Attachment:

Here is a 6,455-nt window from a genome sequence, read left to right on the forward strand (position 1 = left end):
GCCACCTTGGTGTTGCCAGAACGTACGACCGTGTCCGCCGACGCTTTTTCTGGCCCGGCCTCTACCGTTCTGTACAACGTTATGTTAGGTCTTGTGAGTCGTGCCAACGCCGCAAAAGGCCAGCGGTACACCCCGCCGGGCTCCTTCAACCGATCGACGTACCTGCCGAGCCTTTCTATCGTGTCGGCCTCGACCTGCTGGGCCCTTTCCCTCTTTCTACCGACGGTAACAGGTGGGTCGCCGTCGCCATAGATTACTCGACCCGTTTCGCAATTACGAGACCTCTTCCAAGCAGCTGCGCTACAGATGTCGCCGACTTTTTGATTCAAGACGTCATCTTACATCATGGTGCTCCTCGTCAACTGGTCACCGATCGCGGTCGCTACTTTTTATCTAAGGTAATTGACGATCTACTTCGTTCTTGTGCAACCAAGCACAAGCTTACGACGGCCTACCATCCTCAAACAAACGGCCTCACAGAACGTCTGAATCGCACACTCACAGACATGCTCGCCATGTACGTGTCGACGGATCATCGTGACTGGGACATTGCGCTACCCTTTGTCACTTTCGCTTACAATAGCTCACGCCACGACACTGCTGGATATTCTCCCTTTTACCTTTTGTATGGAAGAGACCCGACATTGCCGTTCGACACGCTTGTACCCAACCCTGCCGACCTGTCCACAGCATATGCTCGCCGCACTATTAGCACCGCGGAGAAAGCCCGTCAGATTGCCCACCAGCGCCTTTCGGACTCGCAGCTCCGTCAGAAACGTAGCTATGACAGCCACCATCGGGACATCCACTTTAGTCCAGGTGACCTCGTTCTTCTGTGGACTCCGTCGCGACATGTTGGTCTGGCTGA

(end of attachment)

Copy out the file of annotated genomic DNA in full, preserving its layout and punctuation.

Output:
Here is a 6,455-nt window from a genome sequence, read left to right on the forward strand (position 1 = left end):
GCCACCTTGGTGTTGCCAGAACGTACGACCGTGTCCGCCGACGCTTTTTCTGGCCCGGCCTCTACCGTTCTGTACAACGTTATGTTAGGTCTTGTGAGTCGTGCCAACGCCGCAAAAGGCCAGCGGTACACCCCGCCGGGCTCCTTCAACCGATCGACGTACCTGCCGAGCCTTTCTATCGTGTCGGCCTCGACCTGCTGGGCCCTTTCCCTCTTTCTACCGACGGTAACAGGTGGGTCGCCGTCGCCATAGATTACTCGACCCGTTTCGCAATTACGAGACCTCTTCCAAGCAGCTGCGCTACAGATGTCGCCGACTTTTTGATTCAAGACGTCATCTTACATCATGGTGCTCCTCGTCAACTGGTCACCGATCGCGGTCGCTACTTTTTATCTAAGGTAATTGACGATCTACTTCGTTCTTGTGCAACCAAGCACAAGCTTACGACGGCCTACCATCCTCAAACAAACGGCCTCACAGAACGTCTGAATCGCACACTCACAGACATGCTCGCCATGTACGTGTCGACGGATCATCGTGACTGGGACATTGCGCTACCCTTTGTCACTTTCGCTTACAATAGCTCACGCCACGACACTGCTGGATATTCTCCCTTTTACCTTTTGTATGGAAGAGACCCGACATTGCCGTTCGACACGCTTGTACCCAACCCTGCCGACCTGTCCACAGCATATGCTCGCCGCACTATTAGCACCGCGGAGAAAGCCCGTCAGATTGCCCACCAGCGCCTTTCGGACTCGCAGCTCCGTCAGAAACGTAGCTATGACAGCCACCATCGGGACATCCACTTTAGTCCAGGTGACCTCGTTCTTCTGTGGACTCCGTCGCGACATGTTGGTCTGGCTGA